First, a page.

Leftovers Made Yummy: Indian Cauliflower Turnovers

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In my last post, I told you about the cauliflower curry dish that I made from a Moosewood cookbook that was fair, but not something I’d make again. cauliflowerknishestall.jpgWhen I cook, I tend to make enough for lots of leftovers- I like to use my leftovers for breakfast, lunch, or possibly freeze them for a future dinner. I didn’t think cauliflower would freeze well, but I was not inspired to eat several pounds of cauliflower curry with rice for the next couple of meals. So, I decided to go sneaky and reincarnate my recipe for potato samosa into a recipe for a Cauliflower Samosa! I used my cauliflower curry recipe as filling for the samosas, and enjoyed a tasty, easy brunch. The crust took my mind away from the cauliflower, and unlike recipes with watery or cheese based filling, the dry cauliflower curry didn’t stress out the dough and it all stayed nicely in its little dough pocket. Yay! I do so love chebe as a savory pastry- but I see it in my future as the base for a sweet apple pie turnover as well… Coming soon to a blog near you…

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One Response to “Leftovers Made Yummy: Indian Cauliflower Turnovers”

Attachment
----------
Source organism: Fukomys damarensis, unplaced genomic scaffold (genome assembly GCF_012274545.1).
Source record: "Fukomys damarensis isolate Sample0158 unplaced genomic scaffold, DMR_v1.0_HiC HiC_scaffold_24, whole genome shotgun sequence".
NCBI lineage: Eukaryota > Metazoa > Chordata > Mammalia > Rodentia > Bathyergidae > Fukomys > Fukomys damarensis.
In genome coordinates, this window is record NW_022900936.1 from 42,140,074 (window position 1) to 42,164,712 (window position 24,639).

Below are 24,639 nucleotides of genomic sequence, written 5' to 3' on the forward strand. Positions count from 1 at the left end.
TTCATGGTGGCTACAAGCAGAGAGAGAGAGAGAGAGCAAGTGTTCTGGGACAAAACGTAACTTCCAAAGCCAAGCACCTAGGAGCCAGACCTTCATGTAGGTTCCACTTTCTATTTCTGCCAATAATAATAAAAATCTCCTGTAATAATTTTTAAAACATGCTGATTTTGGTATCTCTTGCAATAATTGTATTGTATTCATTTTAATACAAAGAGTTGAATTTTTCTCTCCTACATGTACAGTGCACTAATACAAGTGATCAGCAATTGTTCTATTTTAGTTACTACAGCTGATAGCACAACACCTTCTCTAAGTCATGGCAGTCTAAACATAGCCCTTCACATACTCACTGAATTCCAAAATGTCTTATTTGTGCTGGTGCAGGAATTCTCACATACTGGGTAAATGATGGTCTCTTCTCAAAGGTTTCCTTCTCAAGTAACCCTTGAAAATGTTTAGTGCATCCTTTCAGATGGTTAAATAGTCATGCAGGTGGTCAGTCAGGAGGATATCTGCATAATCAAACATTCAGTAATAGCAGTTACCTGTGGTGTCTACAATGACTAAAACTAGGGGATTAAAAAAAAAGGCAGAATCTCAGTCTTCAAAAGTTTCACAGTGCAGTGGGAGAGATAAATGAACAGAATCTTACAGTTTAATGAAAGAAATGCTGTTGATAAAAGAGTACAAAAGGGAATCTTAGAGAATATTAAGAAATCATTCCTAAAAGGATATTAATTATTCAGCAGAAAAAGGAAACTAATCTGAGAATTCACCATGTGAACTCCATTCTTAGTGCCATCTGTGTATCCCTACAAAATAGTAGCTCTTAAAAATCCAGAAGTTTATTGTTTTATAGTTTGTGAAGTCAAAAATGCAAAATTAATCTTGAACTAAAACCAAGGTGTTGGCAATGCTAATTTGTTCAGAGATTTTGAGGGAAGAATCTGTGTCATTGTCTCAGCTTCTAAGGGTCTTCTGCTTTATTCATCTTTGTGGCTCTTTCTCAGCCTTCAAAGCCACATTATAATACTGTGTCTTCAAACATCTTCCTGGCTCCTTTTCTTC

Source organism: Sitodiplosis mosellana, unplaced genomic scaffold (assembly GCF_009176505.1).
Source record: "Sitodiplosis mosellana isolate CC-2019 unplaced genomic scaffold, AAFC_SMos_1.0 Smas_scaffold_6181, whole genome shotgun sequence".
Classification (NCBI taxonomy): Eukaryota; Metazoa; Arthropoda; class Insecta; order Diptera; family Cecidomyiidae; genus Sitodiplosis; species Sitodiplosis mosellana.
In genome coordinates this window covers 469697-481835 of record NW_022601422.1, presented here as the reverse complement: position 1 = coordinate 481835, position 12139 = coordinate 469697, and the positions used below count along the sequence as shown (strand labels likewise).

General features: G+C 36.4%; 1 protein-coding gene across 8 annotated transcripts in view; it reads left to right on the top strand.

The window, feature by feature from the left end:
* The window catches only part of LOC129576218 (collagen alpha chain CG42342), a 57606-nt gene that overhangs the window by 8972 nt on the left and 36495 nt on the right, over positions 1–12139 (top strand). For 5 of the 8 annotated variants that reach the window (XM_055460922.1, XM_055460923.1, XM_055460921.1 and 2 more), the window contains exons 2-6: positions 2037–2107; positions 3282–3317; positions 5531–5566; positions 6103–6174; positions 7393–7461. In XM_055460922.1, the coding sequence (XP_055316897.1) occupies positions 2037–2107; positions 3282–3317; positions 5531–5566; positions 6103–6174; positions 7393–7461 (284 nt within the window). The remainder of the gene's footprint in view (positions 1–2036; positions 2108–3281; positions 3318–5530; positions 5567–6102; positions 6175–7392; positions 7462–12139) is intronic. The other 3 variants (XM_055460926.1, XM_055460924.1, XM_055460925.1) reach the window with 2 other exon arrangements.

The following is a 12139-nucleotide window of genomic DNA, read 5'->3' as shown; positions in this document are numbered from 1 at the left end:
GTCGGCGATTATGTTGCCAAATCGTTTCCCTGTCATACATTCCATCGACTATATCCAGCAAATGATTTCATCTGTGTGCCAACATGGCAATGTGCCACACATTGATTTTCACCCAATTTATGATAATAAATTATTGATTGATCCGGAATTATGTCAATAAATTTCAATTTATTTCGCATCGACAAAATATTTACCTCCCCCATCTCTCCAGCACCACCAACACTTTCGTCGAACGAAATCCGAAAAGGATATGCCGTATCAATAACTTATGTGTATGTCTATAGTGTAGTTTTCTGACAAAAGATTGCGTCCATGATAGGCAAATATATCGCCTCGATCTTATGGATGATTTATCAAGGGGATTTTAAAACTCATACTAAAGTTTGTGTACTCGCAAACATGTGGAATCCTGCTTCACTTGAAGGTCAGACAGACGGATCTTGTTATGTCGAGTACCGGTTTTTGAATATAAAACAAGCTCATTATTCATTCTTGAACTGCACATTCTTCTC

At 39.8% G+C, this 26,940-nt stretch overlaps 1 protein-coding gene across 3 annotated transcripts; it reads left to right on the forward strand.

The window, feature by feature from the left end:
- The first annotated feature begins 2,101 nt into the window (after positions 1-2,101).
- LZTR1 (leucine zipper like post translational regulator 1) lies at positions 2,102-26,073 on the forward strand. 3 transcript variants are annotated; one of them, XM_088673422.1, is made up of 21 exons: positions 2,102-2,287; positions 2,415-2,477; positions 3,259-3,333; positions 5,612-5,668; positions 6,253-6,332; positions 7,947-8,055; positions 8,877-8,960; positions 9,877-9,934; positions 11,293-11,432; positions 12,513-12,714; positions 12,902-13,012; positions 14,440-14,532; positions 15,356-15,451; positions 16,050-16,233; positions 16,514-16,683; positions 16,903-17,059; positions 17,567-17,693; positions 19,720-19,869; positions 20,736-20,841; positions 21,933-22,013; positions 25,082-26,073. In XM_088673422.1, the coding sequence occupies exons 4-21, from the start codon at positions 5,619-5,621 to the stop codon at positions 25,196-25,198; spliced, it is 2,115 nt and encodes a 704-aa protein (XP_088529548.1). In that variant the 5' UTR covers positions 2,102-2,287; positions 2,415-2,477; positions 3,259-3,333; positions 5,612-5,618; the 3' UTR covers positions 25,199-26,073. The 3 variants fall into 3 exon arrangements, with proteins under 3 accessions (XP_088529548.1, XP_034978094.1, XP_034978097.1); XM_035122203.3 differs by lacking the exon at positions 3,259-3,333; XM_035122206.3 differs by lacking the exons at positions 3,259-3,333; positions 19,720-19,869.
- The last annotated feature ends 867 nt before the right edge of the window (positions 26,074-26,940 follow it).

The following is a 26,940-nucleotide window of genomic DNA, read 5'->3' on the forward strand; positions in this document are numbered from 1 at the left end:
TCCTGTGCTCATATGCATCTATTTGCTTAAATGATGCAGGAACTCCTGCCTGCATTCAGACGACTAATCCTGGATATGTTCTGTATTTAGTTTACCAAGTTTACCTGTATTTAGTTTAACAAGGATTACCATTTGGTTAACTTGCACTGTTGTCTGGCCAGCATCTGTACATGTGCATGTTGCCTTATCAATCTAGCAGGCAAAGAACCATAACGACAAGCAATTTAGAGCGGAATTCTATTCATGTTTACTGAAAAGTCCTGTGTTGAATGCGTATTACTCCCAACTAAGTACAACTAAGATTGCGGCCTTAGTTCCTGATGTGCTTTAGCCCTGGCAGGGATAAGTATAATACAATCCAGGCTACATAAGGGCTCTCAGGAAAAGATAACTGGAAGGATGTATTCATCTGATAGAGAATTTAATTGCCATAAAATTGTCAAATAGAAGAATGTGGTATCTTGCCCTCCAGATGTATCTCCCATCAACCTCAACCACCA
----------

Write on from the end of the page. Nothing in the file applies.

1. [...] You will note that homemade gluten free crackers rate a 6 on the scale, two points above my point of resistance. Pie crust is generally a 4. Well, luckily, I find Chebe dough so easy to work with that when I make recipes using it, I have to knock things down a point or so on the scale. I will cheerfully roll out dough for perogies/ knishes out of Chebe like nobody’s business, because it’s extremely supple and forgiving dough that is practically fun to work with. It’s even a weekday dish, rather than just a weekend, because I find it so easy to work with. But you won’t find me making pie out of normal pie crust on the weekday, no sir. It’s just too much hassle! Given this, yesterday when I felt the urge to bake, I found myself doing one of the more unlikely baking projects- making Chebe goldfish crackers! I make crackers extremely rarely, but they are worth the effort when I finally do it. My favorites are Rebecca Reilly’s gluten free graham crackers and Bette Hagman’s various crackers, but don’t ask me the last time I made them. Anyway, I kept hearing people say they made crackers out of chebe, and I was finally so curious I had to try it for myself. I took a recipe from Chebe’s recipe page and adapted it slightly, adding garlic powder for additional flavor, and dusting the baking tin with cornmeal for additional crunch and to make it easier to remove the crackers from the pan. They were surprisingly easy to make, and my fish cookie cutter worked very well, although it created more of a “whale” sized cracker rather than a little fish sized cracker. (I can’t imagine making hundreds of little fish crackers, I think I’d go buggy!) I only made up half of the recipe, and the other half of the dough is reserved in my refrigerator (I have an idea about tart cups, hmmm…), but I had a very nice little stack of crackers when I was done. The crackers themselves were very tasty, with the characteristic tapioca chebe flavor and good crunch and flavor. Like most Chebe products, unless you bake them until really crispy, they would be best reheated in the oven like (unlike chebe pizza or knishes). So, if you’re feeling slightly ambitious in the kitchen and want some cheesy gluten free crackers with more personality than little bland circles, why not make your own fish or whale shaped crackers? Or, how about seasonal crackers- I think pumpkin, bats, goblins and ghost crackers would be pretty darned cute, myself. [...]

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